Climate negotiations will continue on their established track. Environmental ministers and the skilled climate experts in the European Commission have crucial roles. However, the new possibilities in the Lisbon Treaty should be exploited to their full extent. It's time for Catherine Ashton to seize the opportunity and strengthen green diplomacy.

Mats Engstrom is the former deputy state secretary for the environment in Sweden

Lost in Brexit chaos - abortion rights in Northern Ireland

Labour MP Diana Johnson has brought a private members bill to Westminster that proposes to decriminalise abortion in the whole of the UK, which means that, if successfully passed, current provisions for Northern Ireland will also be repealed.

How EU agriculture policy endangers migrants' lives

Most migrants, like most European citizens, would rather have proper contracts, pay taxes and benefit from the social services rather than toil in the fields for up to 15 hours a day, in dangerous conditions, for meagre pay.

News in Brief

  1. EU leaders endorse creation of eurozone budget
  2. Selmayr has no comment on MEPs' call to resign
  3. May had 'robust' discussion with Juncker
  4. UK to continue talks on EU 'assurances'
  5. EU invests €20m in AI software for self-driving cars
  6. Belgian PM 'not optimistic', urges 'no deal' Brexit preparedness
  7. Romanian president expects no Brexit summit in January
  8. Swedish MPs reject Lofven to lead new government

Brexit, migration, cities - and the UN pact

It's not surprising that a handful of nationalist European governments – Hungary, Austria, the Czech Republic, Poland and Italy – have followed Trump's lead in rejecting the UN's migration pact, to be formally adopted in Marrakech next week.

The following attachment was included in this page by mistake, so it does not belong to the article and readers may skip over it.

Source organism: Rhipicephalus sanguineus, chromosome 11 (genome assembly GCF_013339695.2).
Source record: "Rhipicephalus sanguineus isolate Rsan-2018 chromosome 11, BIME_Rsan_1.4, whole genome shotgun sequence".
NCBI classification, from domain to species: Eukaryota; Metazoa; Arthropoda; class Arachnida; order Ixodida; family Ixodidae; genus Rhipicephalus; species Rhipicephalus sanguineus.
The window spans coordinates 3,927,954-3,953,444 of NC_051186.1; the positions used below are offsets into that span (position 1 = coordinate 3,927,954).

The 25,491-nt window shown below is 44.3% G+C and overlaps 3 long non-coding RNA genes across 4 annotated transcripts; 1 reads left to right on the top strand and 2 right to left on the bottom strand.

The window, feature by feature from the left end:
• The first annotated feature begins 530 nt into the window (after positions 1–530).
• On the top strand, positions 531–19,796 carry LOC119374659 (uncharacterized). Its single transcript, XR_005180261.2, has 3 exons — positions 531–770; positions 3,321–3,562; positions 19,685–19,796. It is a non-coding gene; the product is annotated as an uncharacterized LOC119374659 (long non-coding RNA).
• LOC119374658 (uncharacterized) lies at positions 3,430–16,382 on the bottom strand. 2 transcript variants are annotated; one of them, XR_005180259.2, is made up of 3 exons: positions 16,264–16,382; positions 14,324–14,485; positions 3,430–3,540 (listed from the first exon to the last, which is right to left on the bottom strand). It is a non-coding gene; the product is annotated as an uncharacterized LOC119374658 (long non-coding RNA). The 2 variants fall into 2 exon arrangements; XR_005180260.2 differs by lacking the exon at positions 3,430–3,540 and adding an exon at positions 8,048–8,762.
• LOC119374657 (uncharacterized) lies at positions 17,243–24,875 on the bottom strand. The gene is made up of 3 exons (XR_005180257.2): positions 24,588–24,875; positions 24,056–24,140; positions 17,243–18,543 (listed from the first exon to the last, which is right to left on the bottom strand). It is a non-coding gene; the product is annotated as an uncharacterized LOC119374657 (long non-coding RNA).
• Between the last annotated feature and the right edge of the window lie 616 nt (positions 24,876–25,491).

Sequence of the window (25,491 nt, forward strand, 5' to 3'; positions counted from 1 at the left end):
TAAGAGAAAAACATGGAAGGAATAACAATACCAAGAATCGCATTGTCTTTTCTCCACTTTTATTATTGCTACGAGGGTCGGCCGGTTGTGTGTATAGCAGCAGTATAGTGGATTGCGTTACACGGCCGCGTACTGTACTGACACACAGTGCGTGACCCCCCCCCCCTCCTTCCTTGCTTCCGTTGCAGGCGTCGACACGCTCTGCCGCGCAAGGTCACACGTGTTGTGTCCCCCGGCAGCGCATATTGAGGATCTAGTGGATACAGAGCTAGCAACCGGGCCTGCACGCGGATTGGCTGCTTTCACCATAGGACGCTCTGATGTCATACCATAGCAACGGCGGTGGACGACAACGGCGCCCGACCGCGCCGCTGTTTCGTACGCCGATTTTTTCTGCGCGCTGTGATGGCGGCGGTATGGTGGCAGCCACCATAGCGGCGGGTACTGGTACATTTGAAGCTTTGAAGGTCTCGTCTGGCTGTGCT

Stakeholders' Highlights

  1. International Partnership For Human RightsKyrgyz authorities have to immediately release human rights defender Azimjon Askarov
  2. Nordic Council of MinistersSeminar on disability and user involvement
  3. Nordic Council of MinistersInternational appetite for Nordic food policies
  4. Nordic Council of MinistersNew Nordic Innovation House in Hong Kong
  5. Nordic Council of MinistersNordic Region has chance to become world leader when it comes to start-ups
  6. Nordic Council of MinistersTheresa May: “We will not be turning our backs on the Nordic region”
  7. International Partnership for Human RightsOpen letter to Emmanuel Macron ahead of Uzbek president's visit
  8. International Partnership for Human RightsRaising key human rights concerns during visit of Turkmenistan's foreign minister
  9. Nordic Council of MinistersState of the Nordic Region presented in Brussels
  10. Nordic Council of MinistersThe vital bioeconomy. New issue of “Sustainable Growth the Nordic Way” out now
  11. Nordic Council of MinistersThe Nordic gender effect goes international
  12. Nordic Council of MinistersPaula Lehtomaki from Finland elected as the Council's first female Secretary General

Latest News

  1. No more Brexit talks, despite May's pleas
  2. EU leaders stuck on asylum reform
  3. Orban and other PMs spread fake news, says Juncker
  4. Fishing quota and no-deal Brexit preparation This WEEK
  5. Kosovo has right to own army, Germany and US say
  6. EU needs election-meddling stress tests
  7. Russian and US obstruction was 'insult' to climate scientists
  8. EU-27 unimpressed by May, offer little on Brexit

Join EUobserver

Support quality EU news

Join us